Francisca Susano died early last week at her home in the Philippines. Credit: SUBMITTED PHOTO

Francisca Susano, affectionately known as Lola Iska, died early last week at her home in the Philippines.

The government of her hometown Kabankalan, in Negros Occidental, confirmed the news on social media.  

Officials say the supercentenarian was the world’s last surviving person born in the 19th century.

Documents say she was born on September 11, 1897 – a year before the Spanish relinquished reign over the Philippines.

It was the same year the ice cream scoop was invented and Marconi sent the first ever radio transmission across the sea.

Lola’s cause of death is yet to be determined, city public information officer Jake Carlyne Gonzales told CNN Philippines.

She will be tested for COVID-19, but it is not believed she had any symptoms of the illness.

Lola’s record-breaking age – two years more than the previous world’s oldest – has been confirmed by local officials.

But she died before the claim was independently verified.

As recently as September, Guinness World Records was still examining documents needed for her to be officially declared as world’s oldest person.

On Facebook, the City Government of Kabankalan said: “It is with sadness in our heart when we received the news that our beloved Lola Francisca Susano passed away early this Monday evening November 22.

“Lola Iska is considered the oldest person in Negros Occidental and the Philippines.

“Mayor Pedro Zayco, Vice Mayor Raul Rivera and all city officials as well as all the people of Kabankalan City condoles and prays with the family of Lola Iska in their period of bereavement.

“Lola Iska will always remain as our inspiration and pride.”

Documents say Lola Iska was born on Sept. 11, 1897

It is believed the secret to her long life includes a diet mainly consisting of vegetables and a little meat with no pork.

She also credits not drinking alcohol as a playing a big role in her long life.

Francisca will have had almost five years on another gran claiming to be the world’s oldest person.

Seker Arslan celebrated turning 119 in June this year, putting her long life down to her fatty diet of butter and cheese.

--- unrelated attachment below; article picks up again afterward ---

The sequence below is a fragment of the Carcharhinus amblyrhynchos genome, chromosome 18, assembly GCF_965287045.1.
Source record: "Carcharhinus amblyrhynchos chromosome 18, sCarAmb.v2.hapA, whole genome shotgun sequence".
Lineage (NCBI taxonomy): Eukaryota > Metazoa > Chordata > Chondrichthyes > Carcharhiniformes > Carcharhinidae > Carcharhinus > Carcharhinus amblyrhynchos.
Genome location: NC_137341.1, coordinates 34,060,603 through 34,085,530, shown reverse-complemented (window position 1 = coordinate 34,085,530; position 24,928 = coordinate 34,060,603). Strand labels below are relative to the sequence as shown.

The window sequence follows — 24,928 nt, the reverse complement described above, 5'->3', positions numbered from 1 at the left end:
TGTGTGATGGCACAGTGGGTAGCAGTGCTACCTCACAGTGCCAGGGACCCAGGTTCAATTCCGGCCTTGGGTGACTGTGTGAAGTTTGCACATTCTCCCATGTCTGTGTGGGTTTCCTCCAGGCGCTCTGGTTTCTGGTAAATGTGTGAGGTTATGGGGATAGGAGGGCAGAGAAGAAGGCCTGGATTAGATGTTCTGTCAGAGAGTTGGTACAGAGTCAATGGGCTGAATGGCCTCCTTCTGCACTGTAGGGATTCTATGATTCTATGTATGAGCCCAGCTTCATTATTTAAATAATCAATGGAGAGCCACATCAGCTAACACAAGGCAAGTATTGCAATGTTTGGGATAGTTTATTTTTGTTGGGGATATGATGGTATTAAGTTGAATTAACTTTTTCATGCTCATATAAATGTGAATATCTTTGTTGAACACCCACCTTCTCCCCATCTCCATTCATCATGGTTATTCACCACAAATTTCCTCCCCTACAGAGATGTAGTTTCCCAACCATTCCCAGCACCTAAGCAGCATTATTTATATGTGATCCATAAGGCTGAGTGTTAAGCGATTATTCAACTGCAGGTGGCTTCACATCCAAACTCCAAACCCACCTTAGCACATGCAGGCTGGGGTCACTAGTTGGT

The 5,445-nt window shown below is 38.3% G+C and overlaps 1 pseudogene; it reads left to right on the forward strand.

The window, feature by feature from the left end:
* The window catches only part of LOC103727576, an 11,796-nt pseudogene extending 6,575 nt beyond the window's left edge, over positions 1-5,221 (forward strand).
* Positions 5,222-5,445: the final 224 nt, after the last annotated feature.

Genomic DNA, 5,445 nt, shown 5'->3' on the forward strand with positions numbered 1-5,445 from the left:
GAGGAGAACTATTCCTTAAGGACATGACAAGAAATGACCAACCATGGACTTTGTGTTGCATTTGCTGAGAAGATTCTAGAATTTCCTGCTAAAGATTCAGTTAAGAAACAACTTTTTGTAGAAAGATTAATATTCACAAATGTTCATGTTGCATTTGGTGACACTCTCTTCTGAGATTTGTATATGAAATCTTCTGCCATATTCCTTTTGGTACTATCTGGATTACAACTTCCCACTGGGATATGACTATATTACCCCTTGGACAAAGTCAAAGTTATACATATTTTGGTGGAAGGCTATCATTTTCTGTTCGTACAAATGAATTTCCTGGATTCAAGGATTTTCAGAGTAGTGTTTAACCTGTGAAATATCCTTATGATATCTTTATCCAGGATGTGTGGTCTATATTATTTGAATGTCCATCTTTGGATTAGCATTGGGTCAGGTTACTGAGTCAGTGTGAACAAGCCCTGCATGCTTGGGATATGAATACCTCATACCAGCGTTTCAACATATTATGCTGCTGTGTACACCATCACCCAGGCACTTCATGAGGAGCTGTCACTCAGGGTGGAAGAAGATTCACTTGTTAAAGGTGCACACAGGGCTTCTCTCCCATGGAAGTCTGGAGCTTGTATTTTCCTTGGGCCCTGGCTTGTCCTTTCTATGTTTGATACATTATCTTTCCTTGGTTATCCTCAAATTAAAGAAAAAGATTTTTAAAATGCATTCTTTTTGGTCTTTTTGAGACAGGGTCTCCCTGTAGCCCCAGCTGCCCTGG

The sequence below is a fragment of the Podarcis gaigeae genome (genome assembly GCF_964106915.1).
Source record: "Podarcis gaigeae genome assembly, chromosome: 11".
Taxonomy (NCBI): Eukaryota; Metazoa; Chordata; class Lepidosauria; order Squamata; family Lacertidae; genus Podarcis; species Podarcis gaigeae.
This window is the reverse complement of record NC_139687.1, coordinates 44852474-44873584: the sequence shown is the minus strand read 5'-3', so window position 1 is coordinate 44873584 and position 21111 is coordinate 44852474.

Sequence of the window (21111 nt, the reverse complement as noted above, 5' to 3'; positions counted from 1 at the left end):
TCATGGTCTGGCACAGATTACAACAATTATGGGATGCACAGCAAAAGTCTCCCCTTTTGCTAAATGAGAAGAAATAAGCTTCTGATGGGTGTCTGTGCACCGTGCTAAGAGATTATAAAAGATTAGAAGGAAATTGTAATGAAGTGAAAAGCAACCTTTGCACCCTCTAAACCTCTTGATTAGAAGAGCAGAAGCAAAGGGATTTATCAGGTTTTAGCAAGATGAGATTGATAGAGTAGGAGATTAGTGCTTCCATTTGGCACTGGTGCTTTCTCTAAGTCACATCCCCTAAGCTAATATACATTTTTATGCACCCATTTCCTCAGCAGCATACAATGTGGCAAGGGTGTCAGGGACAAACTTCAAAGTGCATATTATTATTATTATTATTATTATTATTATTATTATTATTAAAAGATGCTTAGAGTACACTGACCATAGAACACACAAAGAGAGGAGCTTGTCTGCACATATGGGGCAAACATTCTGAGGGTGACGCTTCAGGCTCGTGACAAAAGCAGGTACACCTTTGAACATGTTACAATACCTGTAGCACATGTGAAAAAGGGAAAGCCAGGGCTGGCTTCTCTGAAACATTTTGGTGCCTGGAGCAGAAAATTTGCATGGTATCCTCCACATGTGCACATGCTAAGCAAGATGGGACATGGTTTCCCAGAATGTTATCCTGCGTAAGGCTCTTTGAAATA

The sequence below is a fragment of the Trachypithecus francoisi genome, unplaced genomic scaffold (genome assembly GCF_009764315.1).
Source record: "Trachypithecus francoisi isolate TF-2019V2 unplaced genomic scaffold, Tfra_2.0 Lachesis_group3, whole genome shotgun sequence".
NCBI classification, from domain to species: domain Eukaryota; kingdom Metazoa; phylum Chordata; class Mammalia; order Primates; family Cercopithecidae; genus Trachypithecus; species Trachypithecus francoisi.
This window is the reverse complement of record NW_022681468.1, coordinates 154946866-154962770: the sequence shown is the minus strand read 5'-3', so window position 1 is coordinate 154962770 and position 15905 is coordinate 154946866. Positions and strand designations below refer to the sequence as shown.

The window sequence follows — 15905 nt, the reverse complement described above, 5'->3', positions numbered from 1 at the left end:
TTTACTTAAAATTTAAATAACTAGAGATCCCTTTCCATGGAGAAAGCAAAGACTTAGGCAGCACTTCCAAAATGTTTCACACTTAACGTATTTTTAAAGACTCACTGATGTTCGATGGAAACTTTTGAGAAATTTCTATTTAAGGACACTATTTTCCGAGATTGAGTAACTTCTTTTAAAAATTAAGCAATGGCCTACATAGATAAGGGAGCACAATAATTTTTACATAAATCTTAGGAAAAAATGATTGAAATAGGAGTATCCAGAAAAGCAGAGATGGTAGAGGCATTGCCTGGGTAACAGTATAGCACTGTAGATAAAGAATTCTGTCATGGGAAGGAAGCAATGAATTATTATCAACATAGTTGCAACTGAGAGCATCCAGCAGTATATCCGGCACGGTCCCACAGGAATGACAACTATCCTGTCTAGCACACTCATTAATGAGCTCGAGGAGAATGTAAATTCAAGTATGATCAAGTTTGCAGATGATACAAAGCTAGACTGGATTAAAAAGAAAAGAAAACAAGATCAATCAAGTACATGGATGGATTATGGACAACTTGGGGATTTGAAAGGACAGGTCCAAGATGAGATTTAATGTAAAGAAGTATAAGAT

An ID card offered as proof of her age suggested she was born on June 27, 1902.

Local officials hope that having her birthday recognized would enable her to claim the oldest living person title now Francisca has passed away.

If verified, Seker would overtake the current oldest person, 118-year-old Kane Tanaka of Japan, who was born on January 2, 1903.

Francisca also outlived a Russian woman who previously claimed to be the oldest in the world.

Tanzilya Bisembeyeva died at a reported age of 123 in October 2019.

She was born two months before the coronation of tragic last tsar Nicholas II and lived during three centuries, it was claimed.

According to reports, the secret of her long life, surviving the upheavals of the Russian revolution, when she was already 21, the tyranny of Stalin and the collapse of the Soviet Union, was “optimism and hard work” — along with drinking fermented milk.

Locals say she was more than 100 before she went to see a doctor.


According to Guinness World Records, the oldest person ever whose age has been verified was Jeanne Calment who was born in 1875.

The Frenchwoman died in 1997 at the age of 122 years, 164 days, after outliving both her daughter and grandson.

She was in good health for most of her life, cycled until the age of 100 and living on her own until she was 110.

She could even walk until 115 – but she fell, broke her leg and required a wheelchair thereafter.

Jeanne once said on TV that: “I have never been ill, never ever” and she is said to took care of her skin with olive oil and a puff of powder.

A documentary film was released in 1995 about her colourful life, titled ‘Beyond 120 Years with Jeanne Calment’.


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